The following examples, taken from Examples 1 and 2 of Prop. Regs. Sec. 1.471-8(e), help to illustrate these rules:

Example 1: R , a retail merchant who uses the retail method to approximate LCM, has no beginning inventory in 2011. R purchases 40 tables during 2011 for $60 each for a total of $2,400. R offers the tables for sale at $100 each for an aggregate retail selling price of $4,000. R does not sell any tables at a price of $100, so R permanently marks down the retail selling price of its tables to $90 each. As a result of the $10 markdown, R ’s supplier provides R a $6 per table margin protection payment. R sells 25 tables during 2011 and has 15 tables in ending inventory at the end of 2011.

The numerator of the cost complement is the aggregate cost of the tables, which may not be reduced by the amount of the margin protection payment. The denominator of the cost complement is the aggregate of the bona fide retail selling prices of all the tables at the time acquired. R excludes the markdown from the denominator of the cost complement. Therefore, R’s cost complement is $2,400 ÷ $4,000, or 60%. R includes the permanent markdown in determining year-end retail selling prices. Therefore, the aggregate retail selling price of R’s ending table inventory is $1,350 (15 × $90). Approximating LCM under the retail method, the value of R’s ending table inventory is $810 (60% × $1,350), as illustrated in Exhibit 2.

Example 2: Alternatively, assume that R permanently reduces the retail selling price of all 40 tables to $50 per unit, and the 15 tables on hand at the end of the year are marked for sale at that price. In contrast to the $10 markdown, the additional $40 markdown is unrelated to a margin protection payment or other allowance.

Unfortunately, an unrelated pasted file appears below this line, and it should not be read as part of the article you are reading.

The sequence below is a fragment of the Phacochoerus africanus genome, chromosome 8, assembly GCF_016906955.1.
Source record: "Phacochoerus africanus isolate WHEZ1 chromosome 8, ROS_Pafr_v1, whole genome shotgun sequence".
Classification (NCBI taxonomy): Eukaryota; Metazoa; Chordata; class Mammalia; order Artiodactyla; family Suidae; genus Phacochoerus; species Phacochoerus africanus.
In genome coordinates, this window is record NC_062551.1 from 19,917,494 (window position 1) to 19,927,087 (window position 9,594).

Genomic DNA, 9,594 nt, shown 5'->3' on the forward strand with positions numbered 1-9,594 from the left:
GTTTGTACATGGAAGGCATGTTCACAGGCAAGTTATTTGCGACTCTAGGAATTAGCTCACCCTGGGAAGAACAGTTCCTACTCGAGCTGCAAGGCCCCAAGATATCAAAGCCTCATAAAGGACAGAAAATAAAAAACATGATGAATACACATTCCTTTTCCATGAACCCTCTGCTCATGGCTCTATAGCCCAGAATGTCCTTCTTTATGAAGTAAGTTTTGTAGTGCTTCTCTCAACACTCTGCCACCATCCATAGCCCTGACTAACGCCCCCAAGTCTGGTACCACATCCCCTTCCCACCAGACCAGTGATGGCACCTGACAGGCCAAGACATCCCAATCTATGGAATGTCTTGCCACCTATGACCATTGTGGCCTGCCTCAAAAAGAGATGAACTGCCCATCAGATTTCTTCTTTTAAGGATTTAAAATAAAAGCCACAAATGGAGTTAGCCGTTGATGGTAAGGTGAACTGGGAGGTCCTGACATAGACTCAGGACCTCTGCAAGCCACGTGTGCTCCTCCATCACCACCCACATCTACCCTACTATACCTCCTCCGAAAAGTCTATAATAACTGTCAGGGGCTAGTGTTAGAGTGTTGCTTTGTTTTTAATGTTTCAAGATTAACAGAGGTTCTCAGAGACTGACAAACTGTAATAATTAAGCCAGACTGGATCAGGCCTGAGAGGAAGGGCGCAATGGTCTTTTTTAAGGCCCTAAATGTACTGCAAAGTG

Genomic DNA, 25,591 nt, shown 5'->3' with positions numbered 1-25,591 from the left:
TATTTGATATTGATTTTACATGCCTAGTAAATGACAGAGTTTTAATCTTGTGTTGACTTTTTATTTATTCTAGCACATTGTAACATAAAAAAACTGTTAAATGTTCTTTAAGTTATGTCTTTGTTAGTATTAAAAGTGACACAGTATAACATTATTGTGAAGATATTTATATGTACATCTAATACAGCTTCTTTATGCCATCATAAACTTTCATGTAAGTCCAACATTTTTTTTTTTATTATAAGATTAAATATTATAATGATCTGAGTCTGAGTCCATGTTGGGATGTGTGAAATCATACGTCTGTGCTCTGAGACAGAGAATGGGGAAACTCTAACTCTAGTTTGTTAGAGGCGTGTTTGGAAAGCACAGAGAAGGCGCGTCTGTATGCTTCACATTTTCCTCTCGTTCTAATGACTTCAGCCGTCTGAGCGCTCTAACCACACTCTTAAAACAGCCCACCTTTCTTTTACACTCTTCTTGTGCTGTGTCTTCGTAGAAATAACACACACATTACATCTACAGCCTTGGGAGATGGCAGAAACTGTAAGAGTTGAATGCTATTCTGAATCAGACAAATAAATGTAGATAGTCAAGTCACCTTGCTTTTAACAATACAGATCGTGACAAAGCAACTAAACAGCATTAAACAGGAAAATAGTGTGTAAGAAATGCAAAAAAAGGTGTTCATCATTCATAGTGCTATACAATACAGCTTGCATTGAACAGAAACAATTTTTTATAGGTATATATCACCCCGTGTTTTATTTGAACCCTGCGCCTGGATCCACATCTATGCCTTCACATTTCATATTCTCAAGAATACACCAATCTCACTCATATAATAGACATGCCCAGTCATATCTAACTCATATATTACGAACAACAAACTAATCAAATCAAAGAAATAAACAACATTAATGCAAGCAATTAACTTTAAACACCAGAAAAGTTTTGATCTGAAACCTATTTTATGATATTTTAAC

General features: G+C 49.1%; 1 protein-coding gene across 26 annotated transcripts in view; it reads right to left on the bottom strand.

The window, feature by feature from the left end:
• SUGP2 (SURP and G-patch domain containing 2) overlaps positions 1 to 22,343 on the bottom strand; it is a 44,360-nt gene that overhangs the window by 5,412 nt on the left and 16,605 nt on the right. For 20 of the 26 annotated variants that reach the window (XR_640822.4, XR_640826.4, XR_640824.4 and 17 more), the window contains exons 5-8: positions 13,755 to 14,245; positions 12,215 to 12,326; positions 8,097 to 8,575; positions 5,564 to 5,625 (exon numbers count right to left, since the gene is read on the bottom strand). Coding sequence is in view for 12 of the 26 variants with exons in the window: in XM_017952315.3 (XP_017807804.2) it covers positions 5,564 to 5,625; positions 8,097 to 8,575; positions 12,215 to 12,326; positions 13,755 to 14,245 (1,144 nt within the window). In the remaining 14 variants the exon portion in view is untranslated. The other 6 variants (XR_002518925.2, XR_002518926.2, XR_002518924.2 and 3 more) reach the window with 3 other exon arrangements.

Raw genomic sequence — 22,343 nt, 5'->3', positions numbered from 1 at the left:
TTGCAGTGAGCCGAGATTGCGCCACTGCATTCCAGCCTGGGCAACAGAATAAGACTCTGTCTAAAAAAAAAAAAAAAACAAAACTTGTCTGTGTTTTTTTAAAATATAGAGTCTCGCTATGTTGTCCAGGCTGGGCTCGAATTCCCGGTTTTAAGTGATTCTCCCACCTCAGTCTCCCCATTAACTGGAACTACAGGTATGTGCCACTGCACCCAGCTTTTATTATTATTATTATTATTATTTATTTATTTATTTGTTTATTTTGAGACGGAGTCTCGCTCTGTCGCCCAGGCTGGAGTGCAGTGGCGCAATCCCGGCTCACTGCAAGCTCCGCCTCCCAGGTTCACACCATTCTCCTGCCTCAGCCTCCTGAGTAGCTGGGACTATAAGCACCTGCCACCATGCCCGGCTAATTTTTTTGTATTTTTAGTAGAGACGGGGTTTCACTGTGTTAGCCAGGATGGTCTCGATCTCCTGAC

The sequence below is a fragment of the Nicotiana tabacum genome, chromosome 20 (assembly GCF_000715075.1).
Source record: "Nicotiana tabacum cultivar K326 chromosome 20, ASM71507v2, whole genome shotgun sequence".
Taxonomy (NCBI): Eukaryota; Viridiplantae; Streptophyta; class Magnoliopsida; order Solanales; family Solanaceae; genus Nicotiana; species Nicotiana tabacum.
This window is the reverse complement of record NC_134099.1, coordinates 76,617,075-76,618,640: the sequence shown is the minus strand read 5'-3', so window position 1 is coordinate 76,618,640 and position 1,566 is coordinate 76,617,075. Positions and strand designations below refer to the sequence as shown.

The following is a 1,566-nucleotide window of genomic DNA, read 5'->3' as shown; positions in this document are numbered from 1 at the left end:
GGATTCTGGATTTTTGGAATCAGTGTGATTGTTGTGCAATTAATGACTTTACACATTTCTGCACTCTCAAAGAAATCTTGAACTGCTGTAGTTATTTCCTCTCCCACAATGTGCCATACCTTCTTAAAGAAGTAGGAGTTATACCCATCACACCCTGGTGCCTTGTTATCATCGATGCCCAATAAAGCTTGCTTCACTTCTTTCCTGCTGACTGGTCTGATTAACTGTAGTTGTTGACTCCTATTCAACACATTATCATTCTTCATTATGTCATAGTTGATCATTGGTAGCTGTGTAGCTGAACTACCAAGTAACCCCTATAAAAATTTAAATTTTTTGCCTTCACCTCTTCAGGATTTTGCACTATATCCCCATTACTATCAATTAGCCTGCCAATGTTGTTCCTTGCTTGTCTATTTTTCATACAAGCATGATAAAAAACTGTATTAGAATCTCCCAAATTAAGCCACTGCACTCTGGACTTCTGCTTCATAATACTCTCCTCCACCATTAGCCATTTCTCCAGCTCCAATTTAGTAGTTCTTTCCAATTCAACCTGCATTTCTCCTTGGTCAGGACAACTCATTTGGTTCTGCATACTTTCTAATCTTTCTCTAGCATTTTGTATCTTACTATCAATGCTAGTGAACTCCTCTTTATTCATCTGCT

R excludes the markdowns from the denominator of the cost complement. Therefore, R ’s cost complement is $2,400 ÷ $4,000, or 60%. R includes the markdowns in determining year-end retail selling prices. Therefore, the aggregate retail selling price of R ’s ending inventory is $750 (15 × $50). Approximating LCM under the retail method, the value of R ’s ending inventory is $450 (60% × $750), which may be illustrated as shown in Exhibit 3.

The regulations are proposed to apply for tax years beginning after the date they are published as final.

Conclusion

Taxpayers using RIM should review their calculations to determine if they are currently reducing both the numerator of the cost-complement ratio and the retail selling price of ending inventory for sales-based vendor allowances and related markdowns and, if so, consider an accounting method change to use the methodology set forth in the proposed regulations. Until the regulations are finalized, such a change would likely constitute an advance consent request, which would be required to be filed by the end of the year of change pursuant to Rev. Proc. 97-27.

EditorNotes

Mindy Tyson Cozewith is a director, Washington National Tax in Atlanta, and Sean Fox is a director, Washington National Tax in Washington, DC, for McGladrey & Pullen LLP.

For additional information about these items, contact Ms. Cozewith at (404) 751-9089 or mindy.cozewith@mcgladrey.com.

Unless otherwise noted, contributors are members of or associated with McGladrey & Pullen LLP.